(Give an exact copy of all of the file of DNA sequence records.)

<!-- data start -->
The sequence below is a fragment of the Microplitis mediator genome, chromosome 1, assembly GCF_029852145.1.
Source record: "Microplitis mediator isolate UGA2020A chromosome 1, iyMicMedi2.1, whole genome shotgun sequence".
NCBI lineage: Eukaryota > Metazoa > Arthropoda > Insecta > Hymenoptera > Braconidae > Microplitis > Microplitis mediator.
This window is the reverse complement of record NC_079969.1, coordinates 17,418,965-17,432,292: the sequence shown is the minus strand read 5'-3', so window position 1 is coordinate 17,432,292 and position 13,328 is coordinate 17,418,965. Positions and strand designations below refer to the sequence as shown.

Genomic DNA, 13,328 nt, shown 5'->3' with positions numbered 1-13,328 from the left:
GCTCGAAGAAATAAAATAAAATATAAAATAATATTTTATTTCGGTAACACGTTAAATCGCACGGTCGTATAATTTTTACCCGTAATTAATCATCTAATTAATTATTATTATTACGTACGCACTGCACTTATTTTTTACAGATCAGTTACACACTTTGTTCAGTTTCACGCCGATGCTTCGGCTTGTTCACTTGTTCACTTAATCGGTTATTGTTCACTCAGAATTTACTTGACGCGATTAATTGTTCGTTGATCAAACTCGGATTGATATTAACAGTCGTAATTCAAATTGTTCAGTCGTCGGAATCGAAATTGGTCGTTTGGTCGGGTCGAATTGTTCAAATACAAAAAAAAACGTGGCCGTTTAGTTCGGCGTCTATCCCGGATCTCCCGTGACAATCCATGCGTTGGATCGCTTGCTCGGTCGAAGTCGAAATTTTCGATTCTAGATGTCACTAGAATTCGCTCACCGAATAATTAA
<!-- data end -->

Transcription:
The sequence below is a fragment of the Microplitis mediator genome, chromosome 1, assembly GCF_029852145.1.
Source record: "Microplitis mediator isolate UGA2020A chromosome 1, iyMicMedi2.1, whole genome shotgun sequence".
NCBI lineage: Eukaryota > Metazoa > Arthropoda > Insecta > Hymenoptera > Braconidae > Microplitis > Microplitis mediator.
This window is the reverse complement of record NC_079969.1, coordinates 17,418,965-17,432,292: the sequence shown is the minus strand read 5'-3', so window position 1 is coordinate 17,432,292 and position 13,328 is coordinate 17,418,965. Positions and strand designations below refer to the sequence as shown.

Genomic DNA, 13,328 nt, shown 5'->3' with positions numbered 1-13,328 from the left:
GCTCGAAGAAATAAAATAAAATATAAAATAATATTTTATTTCGGTAACACGTTAAATCGCACGGTCGTATAATTTTTACCCGTAATTAATCATCTAATTAATTATTATTATTACGTACGCACTGCACTTATTTTTTACAGATCAGTTACACACTTTGTTCAGTTTCACGCCGATGCTTCGGCTTGTTCACTTGTTCACTTAATCGGTTATTGTTCACTCAGAATTTACTTGACGCGATTAATTGTTCGTTGATCAAACTCGGATTGATATTAACAGTCGTAATTCAAATTGTTCAGTCGTCGGAATCGAAATTGGTCGTTTGGTCGGGTCGAATTGTTCAAATACAAAAAAAAACGTGGCCGTTTAGTTCGGCGTCTATCCCGGATCTCCCGTGACAATCCATGCGTTGGATCGCTTGCTCGGTCGAAGTCGAAATTTTCGATTCTAGATGTCACTAGAATTCGCTCACCGAATAATTAA